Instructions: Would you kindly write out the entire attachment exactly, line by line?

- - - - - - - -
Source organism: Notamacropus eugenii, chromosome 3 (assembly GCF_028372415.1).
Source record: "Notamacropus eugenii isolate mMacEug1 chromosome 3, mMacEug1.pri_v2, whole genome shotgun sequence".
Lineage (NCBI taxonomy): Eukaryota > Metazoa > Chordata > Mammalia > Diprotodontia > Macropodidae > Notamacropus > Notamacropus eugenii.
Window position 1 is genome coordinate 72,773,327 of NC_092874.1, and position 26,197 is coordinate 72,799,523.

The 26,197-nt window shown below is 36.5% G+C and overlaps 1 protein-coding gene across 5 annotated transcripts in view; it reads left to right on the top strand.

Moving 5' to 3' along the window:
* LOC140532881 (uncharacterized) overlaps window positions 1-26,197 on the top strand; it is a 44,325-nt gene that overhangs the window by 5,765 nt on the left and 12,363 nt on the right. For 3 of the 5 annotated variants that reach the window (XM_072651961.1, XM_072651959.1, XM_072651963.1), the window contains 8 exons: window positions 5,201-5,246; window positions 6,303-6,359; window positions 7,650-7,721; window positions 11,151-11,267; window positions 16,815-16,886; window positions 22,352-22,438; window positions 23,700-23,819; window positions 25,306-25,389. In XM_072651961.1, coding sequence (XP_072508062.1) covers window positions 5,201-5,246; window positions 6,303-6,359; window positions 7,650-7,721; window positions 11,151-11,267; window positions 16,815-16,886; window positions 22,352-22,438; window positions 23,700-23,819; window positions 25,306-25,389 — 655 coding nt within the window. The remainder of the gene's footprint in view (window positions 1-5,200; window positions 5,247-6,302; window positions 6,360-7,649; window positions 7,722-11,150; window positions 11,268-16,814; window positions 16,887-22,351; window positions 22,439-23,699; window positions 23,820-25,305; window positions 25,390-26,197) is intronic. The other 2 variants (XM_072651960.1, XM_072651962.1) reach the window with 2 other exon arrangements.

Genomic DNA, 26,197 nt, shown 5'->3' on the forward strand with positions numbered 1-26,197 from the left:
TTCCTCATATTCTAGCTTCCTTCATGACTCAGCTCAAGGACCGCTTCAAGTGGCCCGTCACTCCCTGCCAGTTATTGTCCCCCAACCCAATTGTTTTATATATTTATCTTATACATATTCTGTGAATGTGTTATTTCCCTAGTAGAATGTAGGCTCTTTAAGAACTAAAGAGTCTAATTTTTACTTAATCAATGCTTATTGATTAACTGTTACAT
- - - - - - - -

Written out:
Source organism: Notamacropus eugenii, chromosome 3 (assembly GCF_028372415.1).
Source record: "Notamacropus eugenii isolate mMacEug1 chromosome 3, mMacEug1.pri_v2, whole genome shotgun sequence".
Lineage (NCBI taxonomy): Eukaryota > Metazoa > Chordata > Mammalia > Diprotodontia > Macropodidae > Notamacropus > Notamacropus eugenii.
Window position 1 is genome coordinate 72,773,327 of NC_092874.1, and position 26,197 is coordinate 72,799,523.

The 26,197-nt window shown below is 36.5% G+C and overlaps 1 protein-coding gene across 5 annotated transcripts in view; it reads left to right on the top strand.

Moving 5' to 3' along the window:
* LOC140532881 (uncharacterized) overlaps window positions 1-26,197 on the top strand; it is a 44,325-nt gene that overhangs the window by 5,765 nt on the left and 12,363 nt on the right. For 3 of the 5 annotated variants that reach the window (XM_072651961.1, XM_072651959.1, XM_072651963.1), the window contains 8 exons: window positions 5,201-5,246; window positions 6,303-6,359; window positions 7,650-7,721; window positions 11,151-11,267; window positions 16,815-16,886; window positions 22,352-22,438; window positions 23,700-23,819; window positions 25,306-25,389. In XM_072651961.1, coding sequence (XP_072508062.1) covers window positions 5,201-5,246; window positions 6,303-6,359; window positions 7,650-7,721; window positions 11,151-11,267; window positions 16,815-16,886; window positions 22,352-22,438; window positions 23,700-23,819; window positions 25,306-25,389 — 655 coding nt within the window. The remainder of the gene's footprint in view (window positions 1-5,200; window positions 5,247-6,302; window positions 6,360-7,649; window positions 7,722-11,150; window positions 11,268-16,814; window positions 16,887-22,351; window positions 22,439-23,699; window positions 23,820-25,305; window positions 25,390-26,197) is intronic. The other 2 variants (XM_072651960.1, XM_072651962.1) reach the window with 2 other exon arrangements.

Genomic DNA, 26,197 nt, shown 5'->3' on the forward strand with positions numbered 1-26,197 from the left:
TTCCTCATATTCTAGCTTCCTTCATGACTCAGCTCAAGGACCGCTTCAAGTGGCCCGTCACTCCCTGCCAGTTATTGTCCCCCAACCCAATTGTTTTATATATTTATCTTATACATATTCTGTGAATGTGTTATTTCCCTAGTAGAATGTAGGCTCTTTAAGAACTAAAGAGTCTAATTTTTACTTAATCAATGCTTATTGATTAACTGTTACAT